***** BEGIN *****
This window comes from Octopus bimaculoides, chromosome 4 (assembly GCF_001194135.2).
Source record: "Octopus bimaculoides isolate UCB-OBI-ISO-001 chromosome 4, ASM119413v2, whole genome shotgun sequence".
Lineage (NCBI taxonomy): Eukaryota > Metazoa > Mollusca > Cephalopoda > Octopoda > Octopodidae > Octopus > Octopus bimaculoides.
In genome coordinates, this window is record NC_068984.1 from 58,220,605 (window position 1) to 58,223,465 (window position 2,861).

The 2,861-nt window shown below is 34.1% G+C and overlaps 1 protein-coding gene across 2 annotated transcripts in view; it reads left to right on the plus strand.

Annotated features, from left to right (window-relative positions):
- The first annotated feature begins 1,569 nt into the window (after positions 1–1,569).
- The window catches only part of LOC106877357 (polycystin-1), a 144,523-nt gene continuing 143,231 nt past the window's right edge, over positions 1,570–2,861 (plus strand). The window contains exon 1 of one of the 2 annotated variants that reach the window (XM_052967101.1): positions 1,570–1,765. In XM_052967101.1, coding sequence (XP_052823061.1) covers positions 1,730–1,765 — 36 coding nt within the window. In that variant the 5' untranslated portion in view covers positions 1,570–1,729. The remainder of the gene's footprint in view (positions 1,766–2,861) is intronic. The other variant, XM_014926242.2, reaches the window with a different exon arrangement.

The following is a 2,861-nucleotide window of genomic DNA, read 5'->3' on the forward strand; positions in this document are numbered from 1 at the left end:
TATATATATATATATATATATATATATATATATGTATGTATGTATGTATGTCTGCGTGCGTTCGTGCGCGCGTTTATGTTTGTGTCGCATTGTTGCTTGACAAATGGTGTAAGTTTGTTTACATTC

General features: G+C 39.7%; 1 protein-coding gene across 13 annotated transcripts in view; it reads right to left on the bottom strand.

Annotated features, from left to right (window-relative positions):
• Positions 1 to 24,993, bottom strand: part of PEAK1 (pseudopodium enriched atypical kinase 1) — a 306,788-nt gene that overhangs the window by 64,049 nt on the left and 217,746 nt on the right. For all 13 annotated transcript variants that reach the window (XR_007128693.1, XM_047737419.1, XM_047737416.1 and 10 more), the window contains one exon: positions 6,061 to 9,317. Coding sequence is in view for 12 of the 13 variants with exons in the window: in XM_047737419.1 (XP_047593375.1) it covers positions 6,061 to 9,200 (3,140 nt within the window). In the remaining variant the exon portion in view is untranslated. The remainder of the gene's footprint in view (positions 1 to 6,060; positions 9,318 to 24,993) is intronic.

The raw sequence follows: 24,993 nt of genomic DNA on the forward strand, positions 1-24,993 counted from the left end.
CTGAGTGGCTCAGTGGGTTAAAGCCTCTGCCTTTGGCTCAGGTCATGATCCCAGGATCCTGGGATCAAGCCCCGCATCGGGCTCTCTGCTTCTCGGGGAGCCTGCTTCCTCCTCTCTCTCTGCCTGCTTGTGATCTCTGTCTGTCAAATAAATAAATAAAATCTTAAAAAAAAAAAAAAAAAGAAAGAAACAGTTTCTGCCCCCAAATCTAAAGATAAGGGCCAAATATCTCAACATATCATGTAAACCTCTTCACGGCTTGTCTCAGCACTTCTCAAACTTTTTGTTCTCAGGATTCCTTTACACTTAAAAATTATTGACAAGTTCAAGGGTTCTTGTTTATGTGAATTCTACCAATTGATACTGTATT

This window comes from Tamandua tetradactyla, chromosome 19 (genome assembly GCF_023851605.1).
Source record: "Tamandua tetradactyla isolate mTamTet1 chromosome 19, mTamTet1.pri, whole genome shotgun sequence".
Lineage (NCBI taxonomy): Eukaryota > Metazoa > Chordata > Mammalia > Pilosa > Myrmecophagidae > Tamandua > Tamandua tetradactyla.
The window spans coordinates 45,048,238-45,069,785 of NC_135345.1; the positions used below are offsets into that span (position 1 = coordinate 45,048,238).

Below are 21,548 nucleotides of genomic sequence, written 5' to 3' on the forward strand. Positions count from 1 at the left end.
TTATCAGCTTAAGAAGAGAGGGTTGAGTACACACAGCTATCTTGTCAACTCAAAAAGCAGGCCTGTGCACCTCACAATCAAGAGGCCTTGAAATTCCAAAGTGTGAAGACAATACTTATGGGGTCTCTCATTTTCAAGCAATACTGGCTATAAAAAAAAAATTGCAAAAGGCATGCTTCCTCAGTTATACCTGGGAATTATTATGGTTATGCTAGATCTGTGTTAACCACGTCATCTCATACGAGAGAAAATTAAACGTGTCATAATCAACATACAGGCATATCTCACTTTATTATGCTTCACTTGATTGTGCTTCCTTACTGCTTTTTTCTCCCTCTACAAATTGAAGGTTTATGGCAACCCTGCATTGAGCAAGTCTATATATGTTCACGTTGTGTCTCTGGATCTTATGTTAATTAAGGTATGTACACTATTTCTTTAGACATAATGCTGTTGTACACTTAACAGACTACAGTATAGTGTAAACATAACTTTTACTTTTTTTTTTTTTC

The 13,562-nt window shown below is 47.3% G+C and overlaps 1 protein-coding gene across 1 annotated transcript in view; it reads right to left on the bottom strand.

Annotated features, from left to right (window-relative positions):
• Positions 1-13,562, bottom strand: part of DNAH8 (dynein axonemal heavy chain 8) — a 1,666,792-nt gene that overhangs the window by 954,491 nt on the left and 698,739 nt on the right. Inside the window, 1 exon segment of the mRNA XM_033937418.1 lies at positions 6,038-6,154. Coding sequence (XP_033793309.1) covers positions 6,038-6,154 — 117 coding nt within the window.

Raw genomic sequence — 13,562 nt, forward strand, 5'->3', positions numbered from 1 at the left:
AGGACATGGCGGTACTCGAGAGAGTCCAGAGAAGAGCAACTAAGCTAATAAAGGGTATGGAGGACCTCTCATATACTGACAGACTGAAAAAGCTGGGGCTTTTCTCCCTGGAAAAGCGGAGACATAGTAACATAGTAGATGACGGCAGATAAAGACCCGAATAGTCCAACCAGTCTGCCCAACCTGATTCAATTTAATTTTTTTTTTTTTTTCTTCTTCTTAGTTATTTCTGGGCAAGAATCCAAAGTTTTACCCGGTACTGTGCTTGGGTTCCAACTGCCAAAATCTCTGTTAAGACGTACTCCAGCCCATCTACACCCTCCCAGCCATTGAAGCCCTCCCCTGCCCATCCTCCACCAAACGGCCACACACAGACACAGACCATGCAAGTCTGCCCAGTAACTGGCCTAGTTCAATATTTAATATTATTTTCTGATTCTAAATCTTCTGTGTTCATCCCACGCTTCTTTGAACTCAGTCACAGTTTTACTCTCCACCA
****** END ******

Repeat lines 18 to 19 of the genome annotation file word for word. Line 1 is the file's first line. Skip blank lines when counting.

Lineage (NCBI taxonomy): Eukaryota > Metazoa > Chordata > Mammalia > Pilosa > Myrmecophagidae > Tamandua > Tamandua tetradactyla.
The window spans coordinates 45,048,238-45,069,785 of NC_135345.1; the positions used below are offsets into that span (position 1 = coordinate 45,048,238).